Our conviction that the world makes sense rests on a secure foundation: our almost unlimited ability to ignore our ignorance. - Daniel Kahneman

Overconfidence

The intelligent people are full of doubts while the stupid ones are full of confidence.

 

Overconfidence is the bias in which someone's confidence in his/her judgement is larger than the objective accuracy of the judgement. Overconfidence increases with expertise: experts are more overconfident than laypeople. For instance, in a classic study, 94% of professors claimed to be better than the average professor. In investing, investment advisers think they are better at picking winning stocks than they are in reality. However, a vast majority of professional stock pickers are not able to beat the market (and are actually worse than the reference index). Overconfidence also is the main reason why most stock market guru's get wiped out over time. The most famous example is Long-Term Capital Management, a hedge fund founded by several Nobel prize winning professors in economics.

Loss Aversion

Watering the weeds and cutting the flowers.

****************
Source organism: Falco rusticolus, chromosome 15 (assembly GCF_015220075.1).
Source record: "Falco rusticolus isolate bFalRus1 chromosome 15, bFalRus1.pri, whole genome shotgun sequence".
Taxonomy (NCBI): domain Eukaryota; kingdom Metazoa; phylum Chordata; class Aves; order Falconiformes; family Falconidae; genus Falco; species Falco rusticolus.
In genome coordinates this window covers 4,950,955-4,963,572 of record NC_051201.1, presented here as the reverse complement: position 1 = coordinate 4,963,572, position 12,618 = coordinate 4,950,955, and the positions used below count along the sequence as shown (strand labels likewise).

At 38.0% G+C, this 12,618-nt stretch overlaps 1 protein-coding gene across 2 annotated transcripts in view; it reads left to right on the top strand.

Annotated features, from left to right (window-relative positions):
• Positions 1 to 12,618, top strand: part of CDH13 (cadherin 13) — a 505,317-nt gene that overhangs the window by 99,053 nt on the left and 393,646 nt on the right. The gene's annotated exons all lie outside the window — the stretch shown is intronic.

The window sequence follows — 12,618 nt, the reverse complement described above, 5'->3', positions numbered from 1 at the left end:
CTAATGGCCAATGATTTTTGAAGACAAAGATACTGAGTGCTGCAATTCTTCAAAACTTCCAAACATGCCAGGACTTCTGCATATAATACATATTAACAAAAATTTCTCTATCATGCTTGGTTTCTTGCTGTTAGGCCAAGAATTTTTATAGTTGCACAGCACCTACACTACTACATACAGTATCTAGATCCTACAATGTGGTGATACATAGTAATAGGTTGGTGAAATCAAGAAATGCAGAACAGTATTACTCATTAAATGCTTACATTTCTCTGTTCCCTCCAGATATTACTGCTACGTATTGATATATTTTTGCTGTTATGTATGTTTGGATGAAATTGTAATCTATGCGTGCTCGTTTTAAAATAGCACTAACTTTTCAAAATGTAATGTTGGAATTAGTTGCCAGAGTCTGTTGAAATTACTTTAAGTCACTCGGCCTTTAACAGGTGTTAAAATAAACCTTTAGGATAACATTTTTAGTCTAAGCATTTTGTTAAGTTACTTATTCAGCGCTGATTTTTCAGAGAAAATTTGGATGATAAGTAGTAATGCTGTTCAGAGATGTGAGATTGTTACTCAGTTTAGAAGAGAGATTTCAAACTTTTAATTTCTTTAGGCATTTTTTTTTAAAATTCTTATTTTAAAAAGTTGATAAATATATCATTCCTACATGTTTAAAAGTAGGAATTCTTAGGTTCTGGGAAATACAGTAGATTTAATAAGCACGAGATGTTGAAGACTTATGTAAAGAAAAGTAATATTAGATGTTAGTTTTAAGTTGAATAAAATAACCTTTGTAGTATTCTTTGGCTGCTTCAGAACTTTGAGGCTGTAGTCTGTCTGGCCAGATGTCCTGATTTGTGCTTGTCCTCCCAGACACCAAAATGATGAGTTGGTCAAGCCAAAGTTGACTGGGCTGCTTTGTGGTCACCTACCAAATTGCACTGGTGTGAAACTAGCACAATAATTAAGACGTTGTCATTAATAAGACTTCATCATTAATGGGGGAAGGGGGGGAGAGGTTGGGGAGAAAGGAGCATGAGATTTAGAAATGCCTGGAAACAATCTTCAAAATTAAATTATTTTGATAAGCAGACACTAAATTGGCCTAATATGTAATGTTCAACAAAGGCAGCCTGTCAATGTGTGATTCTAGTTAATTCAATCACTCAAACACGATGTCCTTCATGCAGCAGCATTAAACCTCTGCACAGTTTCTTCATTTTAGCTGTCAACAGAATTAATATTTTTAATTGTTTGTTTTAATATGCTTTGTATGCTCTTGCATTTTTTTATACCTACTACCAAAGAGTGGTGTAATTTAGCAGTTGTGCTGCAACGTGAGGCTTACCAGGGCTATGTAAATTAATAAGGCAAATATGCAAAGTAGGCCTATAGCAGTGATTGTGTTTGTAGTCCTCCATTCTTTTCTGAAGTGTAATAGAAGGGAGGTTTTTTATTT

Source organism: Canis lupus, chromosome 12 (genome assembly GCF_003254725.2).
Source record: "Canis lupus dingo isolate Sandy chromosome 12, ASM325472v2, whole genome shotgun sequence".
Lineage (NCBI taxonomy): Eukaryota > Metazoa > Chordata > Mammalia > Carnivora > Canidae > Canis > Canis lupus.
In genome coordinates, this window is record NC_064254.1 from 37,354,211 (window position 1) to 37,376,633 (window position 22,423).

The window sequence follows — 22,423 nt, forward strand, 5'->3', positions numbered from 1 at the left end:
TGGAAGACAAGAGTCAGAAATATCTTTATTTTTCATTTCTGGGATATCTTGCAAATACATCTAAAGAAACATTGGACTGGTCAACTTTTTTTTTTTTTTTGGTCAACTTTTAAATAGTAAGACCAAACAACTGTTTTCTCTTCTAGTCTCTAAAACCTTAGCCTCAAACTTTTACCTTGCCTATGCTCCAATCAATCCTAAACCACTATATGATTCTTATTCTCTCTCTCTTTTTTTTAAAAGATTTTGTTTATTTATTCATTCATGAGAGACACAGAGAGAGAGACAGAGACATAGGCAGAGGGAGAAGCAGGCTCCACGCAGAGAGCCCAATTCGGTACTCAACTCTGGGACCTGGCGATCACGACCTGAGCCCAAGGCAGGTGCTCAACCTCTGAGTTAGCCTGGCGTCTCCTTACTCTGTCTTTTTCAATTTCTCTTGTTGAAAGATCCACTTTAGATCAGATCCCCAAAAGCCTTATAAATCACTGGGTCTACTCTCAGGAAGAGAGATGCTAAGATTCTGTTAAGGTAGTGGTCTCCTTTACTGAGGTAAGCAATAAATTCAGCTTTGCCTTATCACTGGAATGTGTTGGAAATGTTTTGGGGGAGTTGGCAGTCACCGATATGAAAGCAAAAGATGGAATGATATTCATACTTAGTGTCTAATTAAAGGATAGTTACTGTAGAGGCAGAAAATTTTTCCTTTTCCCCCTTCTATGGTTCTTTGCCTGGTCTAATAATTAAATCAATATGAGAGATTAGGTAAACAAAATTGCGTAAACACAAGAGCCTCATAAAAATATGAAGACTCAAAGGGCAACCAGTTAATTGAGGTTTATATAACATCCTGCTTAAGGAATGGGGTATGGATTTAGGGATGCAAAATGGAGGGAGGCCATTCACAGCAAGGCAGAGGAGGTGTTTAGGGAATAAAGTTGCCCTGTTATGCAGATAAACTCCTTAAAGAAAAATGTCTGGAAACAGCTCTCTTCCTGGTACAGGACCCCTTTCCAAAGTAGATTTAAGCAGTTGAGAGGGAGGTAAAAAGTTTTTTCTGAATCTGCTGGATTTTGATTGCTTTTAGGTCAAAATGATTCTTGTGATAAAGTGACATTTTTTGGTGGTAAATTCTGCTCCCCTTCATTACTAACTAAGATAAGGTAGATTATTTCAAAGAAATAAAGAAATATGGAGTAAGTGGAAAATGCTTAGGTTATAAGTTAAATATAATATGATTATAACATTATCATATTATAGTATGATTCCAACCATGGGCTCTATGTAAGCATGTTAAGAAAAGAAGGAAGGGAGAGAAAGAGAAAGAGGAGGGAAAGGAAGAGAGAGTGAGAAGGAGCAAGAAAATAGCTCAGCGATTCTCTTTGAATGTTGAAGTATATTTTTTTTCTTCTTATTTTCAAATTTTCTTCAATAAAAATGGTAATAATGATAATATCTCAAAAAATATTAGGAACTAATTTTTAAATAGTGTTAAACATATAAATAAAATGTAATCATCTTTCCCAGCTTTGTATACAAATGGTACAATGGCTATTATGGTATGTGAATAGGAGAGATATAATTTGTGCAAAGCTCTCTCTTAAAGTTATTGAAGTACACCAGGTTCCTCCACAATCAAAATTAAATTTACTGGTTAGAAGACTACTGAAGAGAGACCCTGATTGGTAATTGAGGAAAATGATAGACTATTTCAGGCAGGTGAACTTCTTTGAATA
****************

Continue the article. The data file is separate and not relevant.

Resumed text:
People prefer avoiding losses than acquiring gains. E.g. most people will prefer avoiding losing $10 over a potential win of $10. In investing, people will hang on to a losing stock, in the hope that it will recover, rather than taking their loss by selling the stock and reinvest in a potential winner. Peter Lynch has called this "watering the weeds and cutting the flowers". You don't need to be a professional gardener to realize this is not exactly a winning strategy.

Causality bias

Causality is only a metaphor of knowledge, with which we explain things to ourselves.

 

When two things happen together, we automatically assume that one caused the other. In investing, every day the newspapers are filled with reasons why the stock market moved up or down, without any scientific proof that those were really the causes. In reality the prices of stocks go up and down for so many reasons it is too complex for humans to understand. Apparently, most professionals cannot resist the urge to explain day-to-day changes instead of focusing on the long term.